Researchers in Japan have used measurements of the aftershocks of the 2011 Tohoku earthquake to gain insight into the dynamics of the Earth’s crust and upper mantle. Nozomu Takeuchi and colleagues at the University of Tokyo, Kobe University, and the Japan Agency for Marine–Earth Science and Technology, analysed the attenuation of seismic waves as they propagated through the rigid lithosphere and the less viscous asthenosphere beneath. The team found that the rate of attenuation in the lithosphere showed a marked frequency dependence, whereas in the asthenosphere the relationship was much weaker. The result demonstrates the possibility of using broadband seismic attenuation data to characterize the properties of the Earth’s subsurface.
Weak, deep and mysterious
The lithosphere is the rigid outermost layer of the Earth. It comprises two compositional units – the crust and the upper mantle. The movement of individual fragments of the lithosphere (the tectonic plates) is responsible for the phenomenon of continental drift, and is possible due to the low mechanical strength of the underlying asthenosphere.
Away from the active mid-ocean ridges, the lithosphere–asthenosphere boundary (LAB) lies at least tens of kilometres below the ocean floor, making direct investigation impossible for now. The LAB is even less accessible beneath the continents, where the lithosphere can be hundreds of kilometres thick. Nevertheless, seismic wave velocities and the way the continents have rebounded after deglaciation have allowed the viscosity of the asthenosphere to be estimated even though the physical cause of the mechanical contrast between the layers remains mysterious. A rise in temperature across the boundary presumably contributes, but probably does not explain the disparity completely; partial melting and differences in water content have also been proposed.
To help discriminate between these mechanisms, Takeuchi and collaborators looked to differences in the attenuating effects of the lithosphere and asthenosphere. This is a promising approach, because the process of anelastic attenuation is closely related to a material’s thermomechanical properties. The situation is complicated, however, by the fact that high-frequency seismic waves are also attenuated by scattering from small-scale features, and low-frequency waves are attenuated by geometrical spreading.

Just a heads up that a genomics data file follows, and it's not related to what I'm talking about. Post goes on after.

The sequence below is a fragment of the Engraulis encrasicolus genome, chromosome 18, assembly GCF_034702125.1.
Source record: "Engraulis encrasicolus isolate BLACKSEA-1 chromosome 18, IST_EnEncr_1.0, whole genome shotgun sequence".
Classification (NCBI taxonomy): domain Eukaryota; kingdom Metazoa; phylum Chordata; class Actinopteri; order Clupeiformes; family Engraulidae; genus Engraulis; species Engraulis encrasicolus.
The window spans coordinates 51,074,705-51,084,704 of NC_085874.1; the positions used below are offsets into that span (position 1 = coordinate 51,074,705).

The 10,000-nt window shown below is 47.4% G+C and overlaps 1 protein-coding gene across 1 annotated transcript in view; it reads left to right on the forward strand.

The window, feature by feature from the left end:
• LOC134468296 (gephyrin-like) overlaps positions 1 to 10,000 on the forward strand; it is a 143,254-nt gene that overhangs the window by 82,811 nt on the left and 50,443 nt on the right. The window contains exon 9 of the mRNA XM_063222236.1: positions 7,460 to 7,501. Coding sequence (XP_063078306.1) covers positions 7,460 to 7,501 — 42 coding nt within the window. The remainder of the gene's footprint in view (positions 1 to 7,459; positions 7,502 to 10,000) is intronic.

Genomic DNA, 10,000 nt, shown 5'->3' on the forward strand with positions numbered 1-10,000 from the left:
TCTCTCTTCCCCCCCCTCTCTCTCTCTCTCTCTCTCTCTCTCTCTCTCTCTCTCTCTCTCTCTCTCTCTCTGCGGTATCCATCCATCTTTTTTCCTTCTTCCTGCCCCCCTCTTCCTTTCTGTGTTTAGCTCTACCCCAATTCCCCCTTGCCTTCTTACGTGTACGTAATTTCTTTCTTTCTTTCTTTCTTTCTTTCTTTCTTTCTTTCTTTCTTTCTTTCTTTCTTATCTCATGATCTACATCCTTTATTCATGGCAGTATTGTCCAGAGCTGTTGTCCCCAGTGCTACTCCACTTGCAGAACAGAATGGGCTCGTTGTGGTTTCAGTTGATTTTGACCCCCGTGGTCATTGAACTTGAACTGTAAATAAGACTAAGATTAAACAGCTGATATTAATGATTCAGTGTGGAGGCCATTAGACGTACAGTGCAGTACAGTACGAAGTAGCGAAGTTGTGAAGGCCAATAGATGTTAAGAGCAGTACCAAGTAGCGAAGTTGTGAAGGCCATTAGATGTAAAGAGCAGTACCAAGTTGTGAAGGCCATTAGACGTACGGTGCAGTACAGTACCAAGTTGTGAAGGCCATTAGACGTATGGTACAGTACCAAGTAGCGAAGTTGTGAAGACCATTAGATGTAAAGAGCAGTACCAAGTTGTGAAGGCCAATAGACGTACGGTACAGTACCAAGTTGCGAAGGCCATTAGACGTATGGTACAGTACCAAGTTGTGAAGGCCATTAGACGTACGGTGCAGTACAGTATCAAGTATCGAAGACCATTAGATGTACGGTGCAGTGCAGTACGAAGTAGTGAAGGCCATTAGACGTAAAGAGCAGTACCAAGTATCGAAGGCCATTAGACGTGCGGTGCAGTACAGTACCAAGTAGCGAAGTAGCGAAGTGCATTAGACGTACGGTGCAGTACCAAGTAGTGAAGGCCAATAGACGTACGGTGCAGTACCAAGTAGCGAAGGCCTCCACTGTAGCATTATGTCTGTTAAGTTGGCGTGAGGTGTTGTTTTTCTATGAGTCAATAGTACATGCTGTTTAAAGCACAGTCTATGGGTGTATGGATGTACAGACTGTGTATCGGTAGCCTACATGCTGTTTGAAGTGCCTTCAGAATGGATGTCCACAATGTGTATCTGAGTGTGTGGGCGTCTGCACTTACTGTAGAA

Using a dataset obtained after the 2011 earthquake by an array of ocean-floor seismometers in the northwest Pacific, the group compared actual records of seismic waves with a series of probabilistic models. To isolate the anelastic attenuation signature for high-frequency (>3 Hz) waves, the researchers conducted simulations in which the scattering properties of the lithosphere and asthenosphere were varied. The model that most closely matched observations indicated a rate of attenuation for the asthenosphere 50 times that for the lithosphere, and suggested that this attenuation is not related to frequency. Seismic waves in the lithosphere, in contrast, seem strongly frequency dependent.
More experiments needed
Although Takeuchi and colleagues’ research shows that seismic-wave attenuation studies have great potential to add knowledge in this field, the results themselves do not immediately support one model over another. Laboratory experiments reveal that partial melting of a sample can produce a weak frequency dependence similar to that determined by this study for the asthenosphere, which on its own would strongly suggest that as the reason for the layer’s low viscosity. However, a similar effect has been observed for samples below the material’s solidus, undermining that explanation somewhat, and also failing to explain why the same response is not observed in the solid lithosphere. Further experiments involving additional factors will be needed to settle the issue.